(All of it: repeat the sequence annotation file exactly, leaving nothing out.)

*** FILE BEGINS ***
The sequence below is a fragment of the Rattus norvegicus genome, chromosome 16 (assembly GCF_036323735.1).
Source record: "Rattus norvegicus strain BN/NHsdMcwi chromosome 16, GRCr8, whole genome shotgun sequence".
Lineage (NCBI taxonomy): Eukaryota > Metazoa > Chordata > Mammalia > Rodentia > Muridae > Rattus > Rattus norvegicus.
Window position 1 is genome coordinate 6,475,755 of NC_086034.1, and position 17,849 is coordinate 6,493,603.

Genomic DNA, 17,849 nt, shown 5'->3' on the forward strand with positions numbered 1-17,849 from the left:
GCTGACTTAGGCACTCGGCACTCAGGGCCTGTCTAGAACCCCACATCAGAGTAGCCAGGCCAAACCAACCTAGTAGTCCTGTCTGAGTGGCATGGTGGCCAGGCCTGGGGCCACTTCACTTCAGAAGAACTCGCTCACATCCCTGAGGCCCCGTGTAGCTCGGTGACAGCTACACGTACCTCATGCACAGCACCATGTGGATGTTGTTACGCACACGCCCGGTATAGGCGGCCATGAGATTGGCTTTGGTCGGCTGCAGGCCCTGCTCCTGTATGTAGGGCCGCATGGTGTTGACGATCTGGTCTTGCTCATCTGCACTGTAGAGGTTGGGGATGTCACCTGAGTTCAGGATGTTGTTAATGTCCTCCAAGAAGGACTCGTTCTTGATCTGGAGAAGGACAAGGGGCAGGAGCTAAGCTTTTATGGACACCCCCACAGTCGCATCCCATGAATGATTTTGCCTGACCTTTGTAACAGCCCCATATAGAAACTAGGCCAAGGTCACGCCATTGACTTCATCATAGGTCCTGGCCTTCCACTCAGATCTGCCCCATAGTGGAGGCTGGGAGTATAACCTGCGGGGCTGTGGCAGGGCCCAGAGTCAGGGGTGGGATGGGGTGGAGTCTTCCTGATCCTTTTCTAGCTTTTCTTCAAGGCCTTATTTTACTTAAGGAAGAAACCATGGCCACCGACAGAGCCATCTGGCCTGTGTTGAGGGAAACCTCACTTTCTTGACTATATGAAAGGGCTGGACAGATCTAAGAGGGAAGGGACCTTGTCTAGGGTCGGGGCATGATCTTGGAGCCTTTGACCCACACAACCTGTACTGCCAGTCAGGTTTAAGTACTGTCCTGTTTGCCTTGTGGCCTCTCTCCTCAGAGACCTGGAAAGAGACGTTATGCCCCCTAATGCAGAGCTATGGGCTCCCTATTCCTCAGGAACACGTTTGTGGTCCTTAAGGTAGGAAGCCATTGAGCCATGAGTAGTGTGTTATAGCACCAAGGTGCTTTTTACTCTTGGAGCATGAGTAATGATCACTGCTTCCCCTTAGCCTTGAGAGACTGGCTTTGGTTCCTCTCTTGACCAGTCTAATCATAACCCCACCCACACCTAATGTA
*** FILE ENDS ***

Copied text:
The sequence below is a fragment of the Rattus norvegicus genome, chromosome 16 (assembly GCF_036323735.1).
Source record: "Rattus norvegicus strain BN/NHsdMcwi chromosome 16, GRCr8, whole genome shotgun sequence".
Lineage (NCBI taxonomy): Eukaryota > Metazoa > Chordata > Mammalia > Rodentia > Muridae > Rattus > Rattus norvegicus.
Window position 1 is genome coordinate 6,475,755 of NC_086034.1, and position 17,849 is coordinate 6,493,603.

Genomic DNA, 17,849 nt, shown 5'->3' on the forward strand with positions numbered 1-17,849 from the left:
GCTGACTTAGGCACTCGGCACTCAGGGCCTGTCTAGAACCCCACATCAGAGTAGCCAGGCCAAACCAACCTAGTAGTCCTGTCTGAGTGGCATGGTGGCCAGGCCTGGGGCCACTTCACTTCAGAAGAACTCGCTCACATCCCTGAGGCCCCGTGTAGCTCGGTGACAGCTACACGTACCTCATGCACAGCACCATGTGGATGTTGTTACGCACACGCCCGGTATAGGCGGCCATGAGATTGGCTTTGGTCGGCTGCAGGCCCTGCTCCTGTATGTAGGGCCGCATGGTGTTGACGATCTGGTCTTGCTCATCTGCACTGTAGAGGTTGGGGATGTCACCTGAGTTCAGGATGTTGTTAATGTCCTCCAAGAAGGACTCGTTCTTGATCTGGAGAAGGACAAGGGGCAGGAGCTAAGCTTTTATGGACACCCCCACAGTCGCATCCCATGAATGATTTTGCCTGACCTTTGTAACAGCCCCATATAGAAACTAGGCCAAGGTCACGCCATTGACTTCATCATAGGTCCTGGCCTTCCACTCAGATCTGCCCCATAGTGGAGGCTGGGAGTATAACCTGCGGGGCTGTGGCAGGGCCCAGAGTCAGGGGTGGGATGGGGTGGAGTCTTCCTGATCCTTTTCTAGCTTTTCTTCAAGGCCTTATTTTACTTAAGGAAGAAACCATGGCCACCGACAGAGCCATCTGGCCTGTGTTGAGGGAAACCTCACTTTCTTGACTATATGAAAGGGCTGGACAGATCTAAGAGGGAAGGGACCTTGTCTAGGGTCGGGGCATGATCTTGGAGCCTTTGACCCACACAACCTGTACTGCCAGTCAGGTTTAAGTACTGTCCTGTTTGCCTTGTGGCCTCTCTCCTCAGAGACCTGGAAAGAGACGTTATGCCCCCTAATGCAGAGCTATGGGCTCCCTATTCCTCAGGAACACGTTTGTGGTCCTTAAGGTAGGAAGCCATTGAGCCATGAGTAGTGTGTTATAGCACCAAGGTGCTTTTTACTCTTGGAGCATGAGTAATGATCACTGCTTCCCCTTAGCCTTGAGAGACTGGCTTTGGTTCCTCTCTTGACCAGTCTAATCATAACCCCACCCACACCTAATGTA